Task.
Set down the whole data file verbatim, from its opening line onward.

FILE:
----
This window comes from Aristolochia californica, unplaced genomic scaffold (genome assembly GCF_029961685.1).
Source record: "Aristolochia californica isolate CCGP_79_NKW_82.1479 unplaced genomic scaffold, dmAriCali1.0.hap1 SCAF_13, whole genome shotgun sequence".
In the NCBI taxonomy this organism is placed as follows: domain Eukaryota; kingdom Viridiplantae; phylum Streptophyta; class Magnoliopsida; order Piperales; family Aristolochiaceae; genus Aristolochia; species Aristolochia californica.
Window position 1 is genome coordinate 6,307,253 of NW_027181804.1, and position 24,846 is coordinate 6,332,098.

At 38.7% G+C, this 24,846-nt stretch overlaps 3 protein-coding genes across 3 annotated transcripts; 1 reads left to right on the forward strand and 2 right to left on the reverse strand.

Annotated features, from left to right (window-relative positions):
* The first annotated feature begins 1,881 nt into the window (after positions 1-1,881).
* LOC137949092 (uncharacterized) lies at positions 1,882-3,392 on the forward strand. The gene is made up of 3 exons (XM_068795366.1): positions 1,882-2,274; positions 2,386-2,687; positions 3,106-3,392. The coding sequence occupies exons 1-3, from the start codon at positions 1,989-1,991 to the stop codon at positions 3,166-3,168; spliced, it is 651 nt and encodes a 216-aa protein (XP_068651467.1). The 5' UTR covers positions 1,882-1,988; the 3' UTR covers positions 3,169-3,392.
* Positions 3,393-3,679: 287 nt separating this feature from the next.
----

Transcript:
This window comes from Aristolochia californica, unplaced genomic scaffold (genome assembly GCF_029961685.1).
Source record: "Aristolochia californica isolate CCGP_79_NKW_82.1479 unplaced genomic scaffold, dmAriCali1.0.hap1 SCAF_13, whole genome shotgun sequence".
In the NCBI taxonomy this organism is placed as follows: domain Eukaryota; kingdom Viridiplantae; phylum Streptophyta; class Magnoliopsida; order Piperales; family Aristolochiaceae; genus Aristolochia; species Aristolochia californica.
Window position 1 is genome coordinate 6,307,253 of NW_027181804.1, and position 24,846 is coordinate 6,332,098.

At 38.7% G+C, this 24,846-nt stretch overlaps 3 protein-coding genes across 3 annotated transcripts; 1 reads left to right on the forward strand and 2 right to left on the reverse strand.

Annotated features, from left to right (window-relative positions):
* The first annotated feature begins 1,881 nt into the window (after positions 1-1,881).
* LOC137949092 (uncharacterized) lies at positions 1,882-3,392 on the forward strand. The gene is made up of 3 exons (XM_068795366.1): positions 1,882-2,274; positions 2,386-2,687; positions 3,106-3,392. The coding sequence occupies exons 1-3, from the start codon at positions 1,989-1,991 to the stop codon at positions 3,166-3,168; spliced, it is 651 nt and encodes a 216-aa protein (XP_068651467.1). The 5' UTR covers positions 1,882-1,988; the 3' UTR covers positions 3,169-3,392.
* Positions 3,393-3,679: 287 nt separating this feature from the next.